Thursday, September 9, 2010

Sex Week at College

The author of this piece calls for a more restrictive, narrow, confining approach to Sex Week at colleges.

Sex-toy raffles and giveaways? Workshops featuring graphic, violent pornography and simulated sex techniques? Teaching about polyamory but not about monogamy or abstinence?

Oh no! Polyamory? You mean like how some consenting adults get what they need in a way other than monogamy? We can’t let anyone know about that, no. Seriously, monogamy and abstinence should be talked about as well. I’m sure if someone wanted to speak about those things, they wouldn’t be prevented.

I don’t see what the objection is to any of the other things. “graphic, violent pornography” is not my thing, but if someone wants to put BDSM on video and someone wants to watch it, why should anyone else care? Or are we just talking about spanking? Are “violent” images only okay if nobody is having sex?

The events, billed as educational, used the universities' names and facilities. They were open to everyone, including the outside community.

Is this a complaint about generosity? If they were restricted, I think the writer might cite that as nefarious, too.

Sex-industry representatives were significantly involved in many of the programs and sponsorships, along with contributions from nonprofit groups such as the Kinsey Institute and Planned Parenthood.


Judging from the program descriptions, the emphasis of most Sex Week programming seems to be more on providing entertainment and promoting pleasure, rather than teaching students about sexual health and safety. While some sessions covered topics like women's health and sex trafficking, others featured such offerings as pornographic-film screenings; a lingerie show using college students as models; and a topless porn star demonstrating bondage, discipline, dominance, and submission to a student audience.

And the problem is…?

Similar programs are appearing on other campuses as well. In April, a "vayjayducation" workshop at Harvard featured a raffle for $1,000 worth of donated sex toys and the showing of a graphic film clip of a woman's genitals.

Oh, heavens no. There might be one or two people who have never seen such things. They shouldn’t be allowed to. It might, uh, might… well I’m sure the result would be disastrous.

Make no mistake about it—adult stores and sex-toy companies are actively seeking access to students through campus resources.

And this is different from other businesses… how?

Privacy is a grave matter of concern in other on-campus sex programming, too. Dozens of pictures of students, some posing with sex toys, are featured on the Facebook page of a frequent presenter at college sex workshops.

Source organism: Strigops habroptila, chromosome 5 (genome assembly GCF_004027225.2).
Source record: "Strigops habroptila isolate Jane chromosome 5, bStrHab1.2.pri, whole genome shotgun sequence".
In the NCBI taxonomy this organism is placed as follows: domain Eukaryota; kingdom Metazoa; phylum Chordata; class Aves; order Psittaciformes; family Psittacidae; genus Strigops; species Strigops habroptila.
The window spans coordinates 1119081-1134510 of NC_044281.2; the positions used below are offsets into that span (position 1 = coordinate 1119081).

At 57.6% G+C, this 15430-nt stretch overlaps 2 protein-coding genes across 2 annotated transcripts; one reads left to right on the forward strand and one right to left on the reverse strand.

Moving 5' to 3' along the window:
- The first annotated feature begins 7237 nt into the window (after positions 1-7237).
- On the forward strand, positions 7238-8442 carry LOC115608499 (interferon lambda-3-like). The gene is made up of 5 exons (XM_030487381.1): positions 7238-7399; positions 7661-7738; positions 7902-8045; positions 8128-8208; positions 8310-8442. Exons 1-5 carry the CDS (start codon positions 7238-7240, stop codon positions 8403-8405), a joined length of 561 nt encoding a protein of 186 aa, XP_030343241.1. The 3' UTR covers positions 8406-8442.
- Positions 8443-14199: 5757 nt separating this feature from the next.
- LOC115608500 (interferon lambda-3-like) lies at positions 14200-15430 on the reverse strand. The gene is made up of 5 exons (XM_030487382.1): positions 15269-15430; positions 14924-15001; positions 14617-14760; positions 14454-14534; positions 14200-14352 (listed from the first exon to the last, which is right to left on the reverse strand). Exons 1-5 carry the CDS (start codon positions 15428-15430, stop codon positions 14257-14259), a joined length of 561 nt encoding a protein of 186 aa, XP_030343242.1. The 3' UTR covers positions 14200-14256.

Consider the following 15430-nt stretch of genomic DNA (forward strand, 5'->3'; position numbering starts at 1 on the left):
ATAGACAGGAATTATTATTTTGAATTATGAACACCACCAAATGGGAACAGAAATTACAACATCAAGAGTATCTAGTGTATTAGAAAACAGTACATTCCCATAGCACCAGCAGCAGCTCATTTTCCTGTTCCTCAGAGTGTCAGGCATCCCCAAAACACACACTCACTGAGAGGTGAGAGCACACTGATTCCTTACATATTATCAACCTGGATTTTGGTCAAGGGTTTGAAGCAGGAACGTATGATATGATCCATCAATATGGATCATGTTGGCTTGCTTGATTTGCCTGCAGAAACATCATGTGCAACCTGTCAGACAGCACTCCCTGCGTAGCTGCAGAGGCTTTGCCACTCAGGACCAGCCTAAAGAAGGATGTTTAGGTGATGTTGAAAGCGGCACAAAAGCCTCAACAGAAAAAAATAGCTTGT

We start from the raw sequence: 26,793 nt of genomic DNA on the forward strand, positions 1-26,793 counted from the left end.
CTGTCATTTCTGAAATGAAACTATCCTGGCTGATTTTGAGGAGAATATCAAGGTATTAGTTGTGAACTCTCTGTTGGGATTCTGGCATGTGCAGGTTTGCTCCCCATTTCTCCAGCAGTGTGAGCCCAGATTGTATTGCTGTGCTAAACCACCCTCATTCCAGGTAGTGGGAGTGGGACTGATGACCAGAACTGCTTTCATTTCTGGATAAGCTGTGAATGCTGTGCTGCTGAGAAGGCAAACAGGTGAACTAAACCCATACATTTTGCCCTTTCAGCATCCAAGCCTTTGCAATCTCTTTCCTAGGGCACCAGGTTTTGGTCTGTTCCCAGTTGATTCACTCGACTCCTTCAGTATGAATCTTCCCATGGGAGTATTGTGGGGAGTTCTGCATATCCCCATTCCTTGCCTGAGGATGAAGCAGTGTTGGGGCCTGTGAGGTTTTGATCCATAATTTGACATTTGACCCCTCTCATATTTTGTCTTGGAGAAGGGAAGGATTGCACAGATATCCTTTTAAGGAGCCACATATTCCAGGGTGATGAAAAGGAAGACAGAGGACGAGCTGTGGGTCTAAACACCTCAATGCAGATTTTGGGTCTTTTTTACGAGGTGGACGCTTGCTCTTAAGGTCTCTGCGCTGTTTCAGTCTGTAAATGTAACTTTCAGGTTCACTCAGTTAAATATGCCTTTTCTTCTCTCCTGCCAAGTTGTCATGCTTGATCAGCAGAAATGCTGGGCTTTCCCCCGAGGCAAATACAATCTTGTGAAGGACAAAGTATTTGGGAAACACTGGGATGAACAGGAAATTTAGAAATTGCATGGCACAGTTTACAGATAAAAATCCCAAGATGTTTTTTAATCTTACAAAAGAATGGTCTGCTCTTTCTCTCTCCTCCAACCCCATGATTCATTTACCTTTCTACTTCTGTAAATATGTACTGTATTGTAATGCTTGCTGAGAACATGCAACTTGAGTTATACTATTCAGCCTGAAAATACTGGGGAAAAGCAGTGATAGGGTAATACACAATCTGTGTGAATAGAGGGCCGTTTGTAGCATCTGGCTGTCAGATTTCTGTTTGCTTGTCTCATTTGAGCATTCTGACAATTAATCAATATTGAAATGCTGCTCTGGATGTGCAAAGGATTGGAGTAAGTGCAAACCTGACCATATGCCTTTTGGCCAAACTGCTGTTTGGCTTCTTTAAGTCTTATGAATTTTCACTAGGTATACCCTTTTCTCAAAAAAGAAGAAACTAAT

My guess is that the people in those pictures consented.

Even if the students gave permission at the time for their pictures to be taken or recorded, such stories and images can exist forever on the Internet, and years later can negatively affect students' chances of finding employment.

Sounds like we need employers to be more sex-positive and respectful of others.

The writer goes on to give a list of suggestions to try to make Sex Week less interesting.

Ideally, Sex Week should also include information on the right to love, sex, and marriage regardless of birth; about the realities of relationships that are interracial, intergenerational, same-sex, poly, or consanguineous.
— — —

No comments:

Post a Comment

To prevent spam, comments will have to be approved, so your comment may not appear for several hours. Feedback is welcome, including disagreement. I only delete/reject/mark as spam: spam, vulgar or hateful attacks, repeated spouting of bigotry from the same person that does not add to the discussion, and the like. I will not reject comments based on disagreement, but if you don't think consenting adults should be free to love each other, then I do not consent to have you repeatedly spout hate on my blog without adding anything to the discourse.

If you want to write to me privately, then either contact me on Facebook, email me at fullmarriageequality at protonmail dot com, or tell me in your comment that you do NOT want it published. Otherwise, anything you write here is fair game to be used in a subsequent entry. If you want to be anonymous, that is fine.

IT IS OK TO TALK ABOUT SEX IN YOUR COMMENTS, BUT PLEASE CHOOSE YOUR WORDS CAREFULLY AS I WANT THIS BLOG TO BE AS "SAFE FOR WORK" AS POSSIBLE. If your comment includes graphic descriptions of activity involving minors, it's not going to get published.